Quiet Vignettes from Yesterday

I woke up thinking the time on my phone had automatically switched forward. It had not. I spent the first hour or two of my day thinking it was a different time. Fortunately, I realized my phone’s problem when I looked at the time on my computer. Unfortunately, the medication I had meant to take earlier was taken later than expected. My body’s clock was off too, it’s okay.

Lesson learned: you can’t always trust technology has everything figured out before you. Thank god we still have some control on what happens on our small devices, even when it completely messes up your perception of the day for a good five minutes or so.

I laid in my bed for a good forty-five minutes, allowing my eyes to rest. My eyes were screaming at me in silence for pushing them to look up their own without craning my neck up to see a screen that was about twenty feet away from me. Swollen muscles were pulled in directions they didn’t want to go. A fan was blowing air and my phone was blasting the sound of rain in springtime. I was focused on my breathing, hands on my belly as I felt the air drift in and out of my lungs. My eyes eventually calmed, enjoying a moment without needing to stare at anything or completely drift off to sleep. I couldn’t remember the last time I was this still for this long.

I was reading a book I could not put down. I told myself I would read one more chapter three chapters and thirty pages ago. I hadn’t been that into a book in quite some time. I was reminded of why I love telling stories. Those moments where I’m transported into someone’s mind have always been my favorite. The fan was still blowing air.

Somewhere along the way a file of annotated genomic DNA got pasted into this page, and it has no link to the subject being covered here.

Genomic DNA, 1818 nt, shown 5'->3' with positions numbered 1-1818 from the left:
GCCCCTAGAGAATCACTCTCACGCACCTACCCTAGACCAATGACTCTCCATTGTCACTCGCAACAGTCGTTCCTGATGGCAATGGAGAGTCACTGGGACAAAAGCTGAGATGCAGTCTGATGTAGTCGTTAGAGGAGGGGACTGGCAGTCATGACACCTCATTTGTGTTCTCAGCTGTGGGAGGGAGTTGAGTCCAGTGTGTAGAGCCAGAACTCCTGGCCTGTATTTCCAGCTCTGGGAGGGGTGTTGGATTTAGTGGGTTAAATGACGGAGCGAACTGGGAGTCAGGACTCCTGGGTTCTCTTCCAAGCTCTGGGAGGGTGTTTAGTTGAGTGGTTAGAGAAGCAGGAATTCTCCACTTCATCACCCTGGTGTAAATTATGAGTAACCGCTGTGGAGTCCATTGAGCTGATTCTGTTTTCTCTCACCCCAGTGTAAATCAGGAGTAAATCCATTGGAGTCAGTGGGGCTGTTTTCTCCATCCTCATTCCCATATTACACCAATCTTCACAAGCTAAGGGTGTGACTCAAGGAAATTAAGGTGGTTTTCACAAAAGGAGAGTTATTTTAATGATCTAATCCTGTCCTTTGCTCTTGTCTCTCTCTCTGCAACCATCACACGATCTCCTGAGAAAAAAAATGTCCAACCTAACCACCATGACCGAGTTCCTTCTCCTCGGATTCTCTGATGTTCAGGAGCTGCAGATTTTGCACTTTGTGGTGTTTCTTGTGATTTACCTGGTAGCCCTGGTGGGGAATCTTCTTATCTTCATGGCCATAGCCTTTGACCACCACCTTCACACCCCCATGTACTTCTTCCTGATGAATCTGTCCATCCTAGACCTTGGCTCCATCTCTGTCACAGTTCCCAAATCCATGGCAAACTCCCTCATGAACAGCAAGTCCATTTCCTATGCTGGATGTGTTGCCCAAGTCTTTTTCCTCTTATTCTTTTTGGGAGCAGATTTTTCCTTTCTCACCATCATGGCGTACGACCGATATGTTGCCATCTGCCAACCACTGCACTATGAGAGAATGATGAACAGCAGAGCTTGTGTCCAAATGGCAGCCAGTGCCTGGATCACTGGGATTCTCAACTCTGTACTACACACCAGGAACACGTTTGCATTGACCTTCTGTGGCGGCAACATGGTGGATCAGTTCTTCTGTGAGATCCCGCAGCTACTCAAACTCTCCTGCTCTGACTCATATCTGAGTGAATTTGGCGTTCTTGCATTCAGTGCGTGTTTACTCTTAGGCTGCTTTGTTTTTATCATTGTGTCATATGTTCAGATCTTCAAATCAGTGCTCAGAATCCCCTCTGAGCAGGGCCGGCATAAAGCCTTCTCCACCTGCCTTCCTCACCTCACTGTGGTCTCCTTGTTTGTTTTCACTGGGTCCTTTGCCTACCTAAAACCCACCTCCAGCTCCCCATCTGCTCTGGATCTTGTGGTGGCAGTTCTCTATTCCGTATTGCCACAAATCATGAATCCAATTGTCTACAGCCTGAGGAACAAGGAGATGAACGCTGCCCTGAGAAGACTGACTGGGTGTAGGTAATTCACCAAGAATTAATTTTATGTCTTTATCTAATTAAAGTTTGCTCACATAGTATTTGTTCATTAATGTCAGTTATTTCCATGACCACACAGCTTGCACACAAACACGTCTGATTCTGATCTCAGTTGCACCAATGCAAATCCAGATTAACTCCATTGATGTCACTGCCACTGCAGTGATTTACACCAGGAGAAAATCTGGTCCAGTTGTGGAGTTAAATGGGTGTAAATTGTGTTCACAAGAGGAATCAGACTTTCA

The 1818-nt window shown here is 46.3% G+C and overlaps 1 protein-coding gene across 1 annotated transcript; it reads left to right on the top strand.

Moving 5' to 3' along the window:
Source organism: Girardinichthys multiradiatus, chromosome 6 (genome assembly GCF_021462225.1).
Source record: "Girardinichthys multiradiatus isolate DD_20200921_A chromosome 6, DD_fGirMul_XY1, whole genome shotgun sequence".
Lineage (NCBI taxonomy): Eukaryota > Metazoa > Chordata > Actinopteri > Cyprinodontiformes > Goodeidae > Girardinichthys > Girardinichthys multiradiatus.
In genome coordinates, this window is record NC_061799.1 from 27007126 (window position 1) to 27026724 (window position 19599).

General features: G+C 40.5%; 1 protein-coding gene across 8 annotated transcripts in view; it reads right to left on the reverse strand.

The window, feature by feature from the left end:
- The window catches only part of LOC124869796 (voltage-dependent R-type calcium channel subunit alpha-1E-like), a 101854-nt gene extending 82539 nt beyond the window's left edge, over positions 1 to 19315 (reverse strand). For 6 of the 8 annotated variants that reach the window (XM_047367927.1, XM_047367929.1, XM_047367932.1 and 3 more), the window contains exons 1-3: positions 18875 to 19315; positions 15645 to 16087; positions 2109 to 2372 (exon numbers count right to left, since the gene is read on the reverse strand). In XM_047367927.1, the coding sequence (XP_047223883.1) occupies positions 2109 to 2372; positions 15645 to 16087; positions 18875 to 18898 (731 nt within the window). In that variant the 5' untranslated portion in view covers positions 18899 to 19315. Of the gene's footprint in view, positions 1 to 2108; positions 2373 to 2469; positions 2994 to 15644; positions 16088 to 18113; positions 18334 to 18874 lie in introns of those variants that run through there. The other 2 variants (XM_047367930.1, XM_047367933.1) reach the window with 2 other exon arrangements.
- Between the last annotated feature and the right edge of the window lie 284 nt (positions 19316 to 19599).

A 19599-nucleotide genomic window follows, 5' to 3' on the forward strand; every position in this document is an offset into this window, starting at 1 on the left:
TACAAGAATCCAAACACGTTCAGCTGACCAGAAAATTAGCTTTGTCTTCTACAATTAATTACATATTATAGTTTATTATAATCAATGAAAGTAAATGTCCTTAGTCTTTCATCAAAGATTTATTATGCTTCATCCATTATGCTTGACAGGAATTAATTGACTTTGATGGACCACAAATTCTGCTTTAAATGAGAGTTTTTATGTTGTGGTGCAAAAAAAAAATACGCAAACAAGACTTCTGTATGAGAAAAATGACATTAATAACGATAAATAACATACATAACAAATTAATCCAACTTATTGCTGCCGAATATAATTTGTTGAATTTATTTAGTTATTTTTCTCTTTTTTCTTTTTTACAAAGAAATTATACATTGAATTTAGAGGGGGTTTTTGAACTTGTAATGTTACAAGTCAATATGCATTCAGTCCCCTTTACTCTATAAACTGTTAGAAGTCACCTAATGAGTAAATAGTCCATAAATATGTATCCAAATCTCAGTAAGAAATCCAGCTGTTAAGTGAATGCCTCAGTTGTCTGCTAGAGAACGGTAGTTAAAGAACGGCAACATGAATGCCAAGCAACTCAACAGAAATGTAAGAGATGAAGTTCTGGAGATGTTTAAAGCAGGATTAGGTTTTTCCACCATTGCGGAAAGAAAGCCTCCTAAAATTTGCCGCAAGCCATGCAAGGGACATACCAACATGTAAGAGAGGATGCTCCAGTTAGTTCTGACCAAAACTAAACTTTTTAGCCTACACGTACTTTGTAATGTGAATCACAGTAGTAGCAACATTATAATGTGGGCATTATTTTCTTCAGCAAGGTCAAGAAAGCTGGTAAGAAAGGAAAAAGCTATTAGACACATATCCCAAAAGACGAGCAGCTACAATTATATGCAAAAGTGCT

Emotion washed over me like a wave I didn’t see coming. I couldn’t articulate words correctly because I had a difficult time trying to comprehend this unexpected feeling. It’s like I ran into a wall without looking and now I’m conflicted within myself. It’s difficult to feel something and have no idea how to articulate it. Tears fell from my eyes. These tears were more intense than I’m used to, so I hunched over and cried more. No one understood what was happening, neither did I exactly.

My eyes were screaming at me in silence for crying. So I cried more because pain has no limits when I’ve already unlocked the box of tears. My eyes felt heavy like they’re experiencing dual migraines. I didn’t know this feeling was possible. Maybe it’s not, and I was just overthinking things as I often tend to do.

I had been waiting all day to eat this cookie dough ice cream, and after taking my fifth and final pill of the day, I was slurping it down while finishing a New Yorker article I had slowly been reading for the last couple of days. The springtime rain blasted from my phone once again as I tried to comprehend the words on the page as best I could. Names often bleed together when so many are mentioned in the course of a single section. It’s crazy to read about what people choose to overlook and how things could have been different if someone was brave enough to speak up.

I was reading a chapter of another book before falling asleep. The more I looked at the lines, the words began to float off the page, detaching from the original text to become two. My eyes were done for the day, signaling through a pretty frightful message that I had gone numb to, that whatever was on the page wasn’t worth it. I took off my glasses and turned off the light. I snuggled into my comforter as a horn from a train travels across the night air into my ears as I gave my eyes what they wanted: rest.

Important Note

Unexpected events can often spark 
the flight or fight response. 

Overwhelming thoughts that present
the worst to the extreme

come barging into your head when the universe